French rolling stock manufacturer Alstom has signed a product test agreement with New York’s Long Island Rail Road (LIRR) for testing the implementation of one of its environmentally friendly traction technologies.
For a period of eight months, Alstom and LIRR will join forces to confirm the viability of transforming the railroad’s M-7 cars into battery-operated electric multiple units (BEMUs).
Both the entities will also evaluate BEMUs’ operational feasibility on the railroad’s Port Jefferson and Oyster Bay branch lines.
Once validated, these units could potentially replace the diesel locomotives on the railroad’s non-electrified lines, enabling commuters to reach their destinations without changing trains.
Alstom Americas president Jérôme Wallut said: “As the United States focuses on the role of infrastructure, notably sustainable mobility, in its economic recovery, it is especially meaningful to be entering into an agreement with Long Island Rail Road to study an energy-efficient, eco-designed traction alternative that could be tailored to meet the railroad’s unique operational needs.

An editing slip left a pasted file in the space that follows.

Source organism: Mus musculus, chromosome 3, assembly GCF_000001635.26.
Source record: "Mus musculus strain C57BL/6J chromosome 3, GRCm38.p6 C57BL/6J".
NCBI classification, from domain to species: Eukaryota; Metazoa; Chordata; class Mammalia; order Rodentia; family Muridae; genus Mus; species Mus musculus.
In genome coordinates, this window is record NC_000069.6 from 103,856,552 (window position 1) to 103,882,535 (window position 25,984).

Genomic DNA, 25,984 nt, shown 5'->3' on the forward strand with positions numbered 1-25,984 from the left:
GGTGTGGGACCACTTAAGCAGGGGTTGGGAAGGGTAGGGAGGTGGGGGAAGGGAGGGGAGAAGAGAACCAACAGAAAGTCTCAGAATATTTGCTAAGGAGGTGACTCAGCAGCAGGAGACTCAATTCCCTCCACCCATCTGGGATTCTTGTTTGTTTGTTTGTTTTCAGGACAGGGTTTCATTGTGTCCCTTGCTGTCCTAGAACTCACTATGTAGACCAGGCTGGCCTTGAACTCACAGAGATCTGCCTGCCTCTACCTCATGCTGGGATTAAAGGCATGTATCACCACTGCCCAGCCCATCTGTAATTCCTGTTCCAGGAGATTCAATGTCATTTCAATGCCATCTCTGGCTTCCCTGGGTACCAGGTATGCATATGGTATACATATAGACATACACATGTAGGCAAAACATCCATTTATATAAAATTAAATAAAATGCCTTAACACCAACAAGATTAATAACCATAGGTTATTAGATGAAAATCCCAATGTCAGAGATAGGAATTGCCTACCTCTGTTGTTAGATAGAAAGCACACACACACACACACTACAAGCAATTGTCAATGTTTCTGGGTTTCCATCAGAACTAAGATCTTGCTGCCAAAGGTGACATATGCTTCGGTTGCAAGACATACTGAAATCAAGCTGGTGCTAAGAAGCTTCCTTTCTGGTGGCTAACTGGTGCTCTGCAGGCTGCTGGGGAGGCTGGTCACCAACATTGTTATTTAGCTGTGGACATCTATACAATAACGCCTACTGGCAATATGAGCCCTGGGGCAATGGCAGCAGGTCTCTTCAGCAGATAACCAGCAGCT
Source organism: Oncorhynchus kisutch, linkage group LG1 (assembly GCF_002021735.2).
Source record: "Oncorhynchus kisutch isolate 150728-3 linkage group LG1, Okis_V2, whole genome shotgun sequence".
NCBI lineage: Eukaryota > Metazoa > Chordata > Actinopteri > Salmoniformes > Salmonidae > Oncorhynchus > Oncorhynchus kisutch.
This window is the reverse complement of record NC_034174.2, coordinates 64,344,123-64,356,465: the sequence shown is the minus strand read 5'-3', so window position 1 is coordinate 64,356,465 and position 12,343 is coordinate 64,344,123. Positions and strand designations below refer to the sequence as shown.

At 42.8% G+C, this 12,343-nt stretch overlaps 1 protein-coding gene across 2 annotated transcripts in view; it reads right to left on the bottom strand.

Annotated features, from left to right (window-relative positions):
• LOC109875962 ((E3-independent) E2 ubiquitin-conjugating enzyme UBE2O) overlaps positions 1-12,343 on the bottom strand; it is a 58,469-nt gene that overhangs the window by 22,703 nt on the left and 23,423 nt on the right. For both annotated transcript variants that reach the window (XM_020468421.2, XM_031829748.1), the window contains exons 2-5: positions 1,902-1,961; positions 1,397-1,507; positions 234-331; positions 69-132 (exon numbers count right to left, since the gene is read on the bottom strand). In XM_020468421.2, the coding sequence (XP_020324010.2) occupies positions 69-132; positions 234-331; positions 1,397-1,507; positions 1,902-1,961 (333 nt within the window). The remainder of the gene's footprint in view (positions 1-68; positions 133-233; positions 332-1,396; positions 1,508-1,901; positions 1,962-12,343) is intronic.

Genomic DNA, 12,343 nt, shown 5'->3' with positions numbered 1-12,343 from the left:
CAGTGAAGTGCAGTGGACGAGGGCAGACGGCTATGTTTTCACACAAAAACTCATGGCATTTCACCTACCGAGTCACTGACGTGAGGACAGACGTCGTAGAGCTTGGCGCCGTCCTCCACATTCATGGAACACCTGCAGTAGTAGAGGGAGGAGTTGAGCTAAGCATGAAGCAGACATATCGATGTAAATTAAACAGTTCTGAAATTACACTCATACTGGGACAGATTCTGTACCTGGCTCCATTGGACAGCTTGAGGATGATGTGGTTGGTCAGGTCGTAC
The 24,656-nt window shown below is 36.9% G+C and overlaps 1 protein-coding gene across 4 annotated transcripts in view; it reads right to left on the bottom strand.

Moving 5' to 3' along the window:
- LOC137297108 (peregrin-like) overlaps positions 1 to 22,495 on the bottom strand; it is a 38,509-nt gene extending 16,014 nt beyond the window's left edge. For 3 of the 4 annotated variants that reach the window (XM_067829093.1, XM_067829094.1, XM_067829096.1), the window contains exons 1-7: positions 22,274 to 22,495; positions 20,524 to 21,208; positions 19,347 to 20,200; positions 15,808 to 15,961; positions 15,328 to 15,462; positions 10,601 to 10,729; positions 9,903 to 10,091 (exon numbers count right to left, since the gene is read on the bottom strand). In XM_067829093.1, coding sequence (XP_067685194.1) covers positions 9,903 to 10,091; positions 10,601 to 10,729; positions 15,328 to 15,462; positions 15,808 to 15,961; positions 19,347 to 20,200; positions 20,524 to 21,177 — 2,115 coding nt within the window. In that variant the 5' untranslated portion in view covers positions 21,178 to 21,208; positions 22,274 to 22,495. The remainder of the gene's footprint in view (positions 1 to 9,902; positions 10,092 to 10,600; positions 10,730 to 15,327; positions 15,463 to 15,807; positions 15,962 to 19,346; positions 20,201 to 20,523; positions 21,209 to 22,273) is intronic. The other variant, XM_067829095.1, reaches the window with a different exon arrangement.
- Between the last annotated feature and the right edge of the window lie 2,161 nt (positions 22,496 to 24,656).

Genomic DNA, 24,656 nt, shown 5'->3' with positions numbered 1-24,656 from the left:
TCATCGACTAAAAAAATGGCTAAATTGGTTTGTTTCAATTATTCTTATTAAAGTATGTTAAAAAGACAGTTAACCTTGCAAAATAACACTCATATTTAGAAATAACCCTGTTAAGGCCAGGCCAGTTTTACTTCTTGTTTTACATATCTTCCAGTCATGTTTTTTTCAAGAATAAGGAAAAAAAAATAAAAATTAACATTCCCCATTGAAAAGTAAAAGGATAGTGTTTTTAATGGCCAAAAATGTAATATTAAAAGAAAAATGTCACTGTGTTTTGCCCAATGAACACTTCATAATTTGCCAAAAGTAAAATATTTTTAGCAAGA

“We’re proud of our innovative technologies which are helping railroads around the world meet their environmental commitments and look forward to potentially bringing the first battery-powered commuter trains to North America.”
The M-7 electric multiple units operating at LIRR were developed by Bombardier Transportation, which is now a part of Alstom after the completion of the acquisition in January this year.
The company provides solutions for cutting down CO₂ emissions and pollution, including battery-powered trains and hydrogen trains.
In 2018, Alstom is claimed to have become the first rail corporation to introduce a hydrogen train in the market, as well as into commercial service.
Alstom recently secured a ten-year contract worth $105.34m (€87m) from Houston Airport System (HAS) to deliver operations and maintenance services for the Skyway automated people mover system at Houston’s George Bush Intercontinental Airport.